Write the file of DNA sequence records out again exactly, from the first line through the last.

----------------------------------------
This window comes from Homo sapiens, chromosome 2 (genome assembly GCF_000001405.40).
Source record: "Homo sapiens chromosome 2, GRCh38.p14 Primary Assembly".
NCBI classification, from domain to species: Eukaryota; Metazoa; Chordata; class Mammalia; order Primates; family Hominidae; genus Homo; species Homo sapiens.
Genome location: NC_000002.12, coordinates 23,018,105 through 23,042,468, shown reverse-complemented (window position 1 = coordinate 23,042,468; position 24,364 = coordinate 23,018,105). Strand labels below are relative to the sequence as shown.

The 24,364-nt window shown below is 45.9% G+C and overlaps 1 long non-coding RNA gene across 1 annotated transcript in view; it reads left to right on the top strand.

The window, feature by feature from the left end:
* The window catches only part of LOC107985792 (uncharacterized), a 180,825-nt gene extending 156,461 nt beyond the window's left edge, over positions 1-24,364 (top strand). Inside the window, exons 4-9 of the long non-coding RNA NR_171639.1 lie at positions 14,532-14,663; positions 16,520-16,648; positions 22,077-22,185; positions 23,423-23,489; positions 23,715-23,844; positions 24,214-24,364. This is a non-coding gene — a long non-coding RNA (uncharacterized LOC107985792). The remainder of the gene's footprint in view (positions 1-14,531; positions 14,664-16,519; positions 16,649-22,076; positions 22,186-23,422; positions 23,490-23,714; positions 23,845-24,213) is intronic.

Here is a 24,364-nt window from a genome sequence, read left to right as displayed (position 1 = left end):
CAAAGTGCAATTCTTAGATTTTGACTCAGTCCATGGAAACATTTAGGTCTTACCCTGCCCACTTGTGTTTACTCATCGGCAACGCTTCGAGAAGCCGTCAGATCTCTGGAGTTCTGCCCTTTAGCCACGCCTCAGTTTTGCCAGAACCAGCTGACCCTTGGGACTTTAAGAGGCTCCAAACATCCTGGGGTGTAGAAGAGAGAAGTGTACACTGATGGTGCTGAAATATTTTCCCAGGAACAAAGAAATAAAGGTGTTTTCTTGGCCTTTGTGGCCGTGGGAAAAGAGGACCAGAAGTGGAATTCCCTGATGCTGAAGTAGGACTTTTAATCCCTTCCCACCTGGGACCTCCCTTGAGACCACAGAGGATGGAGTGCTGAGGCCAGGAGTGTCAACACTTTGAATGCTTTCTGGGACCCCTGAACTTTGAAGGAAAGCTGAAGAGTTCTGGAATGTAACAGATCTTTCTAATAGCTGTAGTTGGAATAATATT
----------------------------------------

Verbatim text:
This window comes from Homo sapiens, chromosome 2 (genome assembly GCF_000001405.40).
Source record: "Homo sapiens chromosome 2, GRCh38.p14 Primary Assembly".
NCBI classification, from domain to species: Eukaryota; Metazoa; Chordata; class Mammalia; order Primates; family Hominidae; genus Homo; species Homo sapiens.
Genome location: NC_000002.12, coordinates 23,018,105 through 23,042,468, shown reverse-complemented (window position 1 = coordinate 23,042,468; position 24,364 = coordinate 23,018,105). Strand labels below are relative to the sequence as shown.

The 24,364-nt window shown below is 45.9% G+C and overlaps 1 long non-coding RNA gene across 1 annotated transcript in view; it reads left to right on the top strand.

The window, feature by feature from the left end:
* The window catches only part of LOC107985792 (uncharacterized), a 180,825-nt gene extending 156,461 nt beyond the window's left edge, over positions 1-24,364 (top strand). Inside the window, exons 4-9 of the long non-coding RNA NR_171639.1 lie at positions 14,532-14,663; positions 16,520-16,648; positions 22,077-22,185; positions 23,423-23,489; positions 23,715-23,844; positions 24,214-24,364. This is a non-coding gene — a long non-coding RNA (uncharacterized LOC107985792). The remainder of the gene's footprint in view (positions 1-14,531; positions 14,664-16,519; positions 16,649-22,076; positions 22,186-23,422; positions 23,490-23,714; positions 23,845-24,213) is intronic.

Here is a 24,364-nt window from a genome sequence, read left to right as displayed (position 1 = left end):
CAAAGTGCAATTCTTAGATTTTGACTCAGTCCATGGAAACATTTAGGTCTTACCCTGCCCACTTGTGTTTACTCATCGGCAACGCTTCGAGAAGCCGTCAGATCTCTGGAGTTCTGCCCTTTAGCCACGCCTCAGTTTTGCCAGAACCAGCTGACCCTTGGGACTTTAAGAGGCTCCAAACATCCTGGGGTGTAGAAGAGAGAAGTGTACACTGATGGTGCTGAAATATTTTCCCAGGAACAAAGAAATAAAGGTGTTTTCTTGGCCTTTGTGGCCGTGGGAAAAGAGGACCAGAAGTGGAATTCCCTGATGCTGAAGTAGGACTTTTAATCCCTTCCCACCTGGGACCTCCCTTGAGACCACAGAGGATGGAGTGCTGAGGCCAGGAGTGTCAACACTTTGAATGCTTTCTGGGACCCCTGAACTTTGAAGGAAAGCTGAAGAGTTCTGGAATGTAACAGATCTTTCTAATAGCTGTAGTTGGAATAATATT